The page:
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The great fin de siècle soprano Hariclea Darclée was born of Royal blood, as Hariclea Haricli on June 10, 1860 in the Romanian city of Braila. During her teenage years her natural vocal gift was noted, among others by a certain teacher in the private Viennese boarding school where she was taught in matters of housekeeping and good conduct. This teacher soon became worldfamous as the greatest vocal teacher of her age: Mathilde Marchesi. But it was not Marchesi who would mould the voice of young Hariclea, as she was destined for a bourgeois marriage and there was little need to learn anything that went beyond that perspective.

Hariclea's reluctance to study voice seriously changed when her father took her to the Viennese Opera, where Adelina Patti was singing in Verdi's La Traviata. Hariclea was bewildered and adamant to step on the stage of an opera house herself one day. Unfortunately her father lost his capital due to war and plagues, which braught about Hariclea's return to Bucharest, where her parents had resided to a more modest habitat. Her life took a dramatic change when a handsome young officer asked her to dance at a soirée in her parents house. They fell in love, but her still relatively upperclass parents didn't agree to their bond. Hariclea married her love against their will and and followed him to the garrisons where he had to serve. In this context she revisited Braila, where her first appearances as a singer took place on local bourgeois gatherings.

Parigi, o cara

Aged 26 Hariclea got pregnant and decided to try to escape her unhappy marriage and deplorable financial condition by persuiing a career as a professional singer. She went to Paris and was accepted in the prestigious singing class of Duvernois, who prepared her for an eventual debut at the Opéra Comique. Fate stepped in, when Pierre Gailhard, member of the board of L'Opéra went to the school in order to see if the conservatoire had a suitable soprano who could sing on the occasion of the 200th performance of Gounods Roméo et Juliette. Yet Gailhard was not pleased with any of the singers that were presented to him. Suddenly, upon hearing a voice behind the door to the classroom he pushed Duvernois to the side:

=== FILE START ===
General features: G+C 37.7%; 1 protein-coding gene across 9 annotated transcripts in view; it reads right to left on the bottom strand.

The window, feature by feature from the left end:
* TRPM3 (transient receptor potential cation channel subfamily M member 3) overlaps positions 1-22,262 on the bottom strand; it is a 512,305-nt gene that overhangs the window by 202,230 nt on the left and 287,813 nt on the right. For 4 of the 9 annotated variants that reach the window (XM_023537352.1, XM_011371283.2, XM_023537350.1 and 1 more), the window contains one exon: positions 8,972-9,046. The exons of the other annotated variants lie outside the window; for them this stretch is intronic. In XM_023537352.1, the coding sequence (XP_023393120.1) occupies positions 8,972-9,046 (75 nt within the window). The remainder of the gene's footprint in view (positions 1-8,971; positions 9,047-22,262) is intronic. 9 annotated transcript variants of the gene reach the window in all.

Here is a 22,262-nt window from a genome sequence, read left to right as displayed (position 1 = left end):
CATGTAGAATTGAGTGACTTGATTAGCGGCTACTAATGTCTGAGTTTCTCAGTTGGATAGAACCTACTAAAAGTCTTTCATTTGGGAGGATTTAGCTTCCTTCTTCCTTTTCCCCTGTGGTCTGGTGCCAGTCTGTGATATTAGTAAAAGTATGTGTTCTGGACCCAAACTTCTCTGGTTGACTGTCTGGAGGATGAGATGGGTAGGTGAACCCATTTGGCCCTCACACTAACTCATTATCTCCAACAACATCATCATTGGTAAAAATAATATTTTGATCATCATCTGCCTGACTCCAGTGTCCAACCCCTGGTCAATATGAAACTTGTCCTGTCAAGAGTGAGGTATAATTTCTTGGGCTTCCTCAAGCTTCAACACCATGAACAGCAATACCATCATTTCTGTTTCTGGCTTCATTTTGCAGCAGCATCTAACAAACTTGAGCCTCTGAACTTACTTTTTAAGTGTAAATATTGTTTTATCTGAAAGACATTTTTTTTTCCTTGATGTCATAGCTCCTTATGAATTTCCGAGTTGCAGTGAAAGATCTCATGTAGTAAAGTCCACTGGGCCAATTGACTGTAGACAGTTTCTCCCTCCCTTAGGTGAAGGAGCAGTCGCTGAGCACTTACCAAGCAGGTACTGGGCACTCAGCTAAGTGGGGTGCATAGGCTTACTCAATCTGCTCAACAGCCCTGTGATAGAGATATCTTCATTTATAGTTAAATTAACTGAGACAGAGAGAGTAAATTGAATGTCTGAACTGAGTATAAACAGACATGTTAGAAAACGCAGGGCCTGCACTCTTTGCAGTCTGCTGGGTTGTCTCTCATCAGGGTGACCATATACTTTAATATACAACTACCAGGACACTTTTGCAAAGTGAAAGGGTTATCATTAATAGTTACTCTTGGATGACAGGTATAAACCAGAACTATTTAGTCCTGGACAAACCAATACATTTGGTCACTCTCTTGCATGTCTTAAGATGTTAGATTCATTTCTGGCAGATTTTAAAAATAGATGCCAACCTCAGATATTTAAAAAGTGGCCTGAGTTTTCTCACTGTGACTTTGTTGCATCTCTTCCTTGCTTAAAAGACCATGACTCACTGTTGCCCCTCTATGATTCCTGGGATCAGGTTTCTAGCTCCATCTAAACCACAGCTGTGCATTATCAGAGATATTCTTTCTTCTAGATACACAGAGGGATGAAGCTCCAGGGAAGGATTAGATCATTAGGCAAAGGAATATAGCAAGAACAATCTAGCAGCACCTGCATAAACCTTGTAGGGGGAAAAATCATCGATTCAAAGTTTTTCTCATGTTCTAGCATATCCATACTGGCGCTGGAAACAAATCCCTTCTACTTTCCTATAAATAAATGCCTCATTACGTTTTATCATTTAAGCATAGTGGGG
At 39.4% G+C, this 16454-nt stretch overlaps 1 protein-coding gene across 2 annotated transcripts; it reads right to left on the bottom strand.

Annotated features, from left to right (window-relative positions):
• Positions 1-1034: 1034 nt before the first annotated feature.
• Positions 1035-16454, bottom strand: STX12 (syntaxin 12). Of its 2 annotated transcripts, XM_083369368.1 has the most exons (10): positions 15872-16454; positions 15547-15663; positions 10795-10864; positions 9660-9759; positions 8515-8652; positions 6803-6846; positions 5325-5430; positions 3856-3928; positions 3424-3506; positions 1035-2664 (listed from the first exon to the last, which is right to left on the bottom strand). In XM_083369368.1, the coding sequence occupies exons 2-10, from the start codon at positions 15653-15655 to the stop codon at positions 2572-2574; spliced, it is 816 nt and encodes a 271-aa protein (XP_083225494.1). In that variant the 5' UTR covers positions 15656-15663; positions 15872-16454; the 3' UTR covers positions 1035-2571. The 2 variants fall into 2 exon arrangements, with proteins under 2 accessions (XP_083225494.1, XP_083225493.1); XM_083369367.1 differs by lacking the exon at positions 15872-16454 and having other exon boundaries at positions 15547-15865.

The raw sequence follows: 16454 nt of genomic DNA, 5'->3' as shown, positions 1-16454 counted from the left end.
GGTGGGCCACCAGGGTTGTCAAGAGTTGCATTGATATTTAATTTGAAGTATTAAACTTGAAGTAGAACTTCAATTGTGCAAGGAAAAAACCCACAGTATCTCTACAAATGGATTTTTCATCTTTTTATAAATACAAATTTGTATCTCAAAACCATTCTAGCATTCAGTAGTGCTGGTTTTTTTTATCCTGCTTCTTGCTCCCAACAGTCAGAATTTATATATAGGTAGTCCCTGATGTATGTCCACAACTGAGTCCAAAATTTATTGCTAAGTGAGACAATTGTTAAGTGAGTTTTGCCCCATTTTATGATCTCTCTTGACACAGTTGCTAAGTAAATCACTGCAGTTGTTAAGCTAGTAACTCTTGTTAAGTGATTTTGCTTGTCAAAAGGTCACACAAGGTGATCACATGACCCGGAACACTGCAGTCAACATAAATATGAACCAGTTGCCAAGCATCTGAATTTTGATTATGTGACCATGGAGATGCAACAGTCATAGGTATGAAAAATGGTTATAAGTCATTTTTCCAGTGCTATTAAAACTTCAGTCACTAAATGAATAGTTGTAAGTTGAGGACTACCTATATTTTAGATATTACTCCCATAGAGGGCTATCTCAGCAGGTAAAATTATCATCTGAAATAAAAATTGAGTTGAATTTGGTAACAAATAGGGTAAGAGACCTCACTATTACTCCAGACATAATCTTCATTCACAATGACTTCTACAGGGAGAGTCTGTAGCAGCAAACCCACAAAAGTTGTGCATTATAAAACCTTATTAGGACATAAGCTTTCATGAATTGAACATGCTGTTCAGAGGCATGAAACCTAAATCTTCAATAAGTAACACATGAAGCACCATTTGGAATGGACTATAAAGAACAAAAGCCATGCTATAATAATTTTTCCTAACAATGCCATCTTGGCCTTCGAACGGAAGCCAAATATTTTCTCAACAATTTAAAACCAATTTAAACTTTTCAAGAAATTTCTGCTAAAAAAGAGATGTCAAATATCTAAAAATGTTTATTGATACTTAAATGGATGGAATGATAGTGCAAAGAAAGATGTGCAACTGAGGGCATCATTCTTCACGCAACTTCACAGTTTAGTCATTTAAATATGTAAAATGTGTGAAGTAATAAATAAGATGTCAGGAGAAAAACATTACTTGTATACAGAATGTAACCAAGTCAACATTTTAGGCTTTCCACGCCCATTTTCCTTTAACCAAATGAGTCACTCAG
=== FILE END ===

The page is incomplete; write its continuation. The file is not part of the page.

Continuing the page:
"You stupid man! You know how desperately we are searching a Juliette, and yet you spoke with no word of this beautiful voice."

The very next day, Hariclea Haricli auditioned before Charles Gounod. The old maestro wept after hearing her voice in his music. Though she hardly had stage experience , she was hired on the spot for the most prestigious premiere of the decade, the new Roméo et Juliette production that was mounted to commemorate the World Expo of 1899. Yet jealous singers of L'Opéra conspired against her, and the management decided to engage Adelina Patti as a last minute replacement. On the evening of December 14, 1888, Hariclea debuted in Gounods Faust. The name on the affiches was not Haricli, but Darclée, an adpted stage name. When the management asked her to replace the ailing Patti as Juliette (Patti had been greeted by fierce opposition from the Parisian critics), she finally had her revenge. However, her relations with L'Opéra were seriously affected by the mechanisms that had stolen the Roméo premiere from her, and after her contractual obligations were fulfilled, she left the house and embarked on a world tour, that lasted a full 30 years, until her last performance in 1918. In between she created Glinka's La vie pour le Tsar outside Russia (1890), the Italian premiere of Massenet's Le Cid (1891), the world premiere Gomes Condor (1891), the second ever perfomance of Mascagni's L'Amico Fritz (1891), the world premiere of Mascagni's I Rantzau (1892), the world premiere of Catalani's La Wally (1892), the first performances in Spain of Massenet's Manon (1894) and Leoncavallo's Pagliacci (1895), the Argentine and Uruguayan premieres of Puccini's La Bohème (1896), the world premiere of De Lara's Amy Robsart (1897), the world premiere of the opera version of Mancinelli's Ero e Leandro (1897), the world premiere of Mascagni's Iris (1898), the world premiere of Puccini's Tosca (1900), the Argentine and Uruguayan premieres of Leoncavallo's Zaza (1902), the Spanish premiere of Massenet's Thaïs (1906), the world premiere of Catargi's Enoch Arden (1906), the important revival of Pacini's Saffo in Italy (1911), a historic Italian performance of Richard Strauss's Der Rosenkavalier (1911), and the Portugese premiere of Saint–Saëns's Prosperine (1914). Her final performance in 1918 was in the second act of the opera that should have marked her debut, almost 30 years earlier, in 1888: Gounod's Roméo et Juliette.

Sadly, the last years of Darclée were troubled by financial problems. She lost the greater part of her fortune in the First World War, and spent the remainder on her son Ion Hartulari's career as an operetta composer.

Darclée's earthly remains are buried in the family grave at Belu Cimetery, in Bucharest.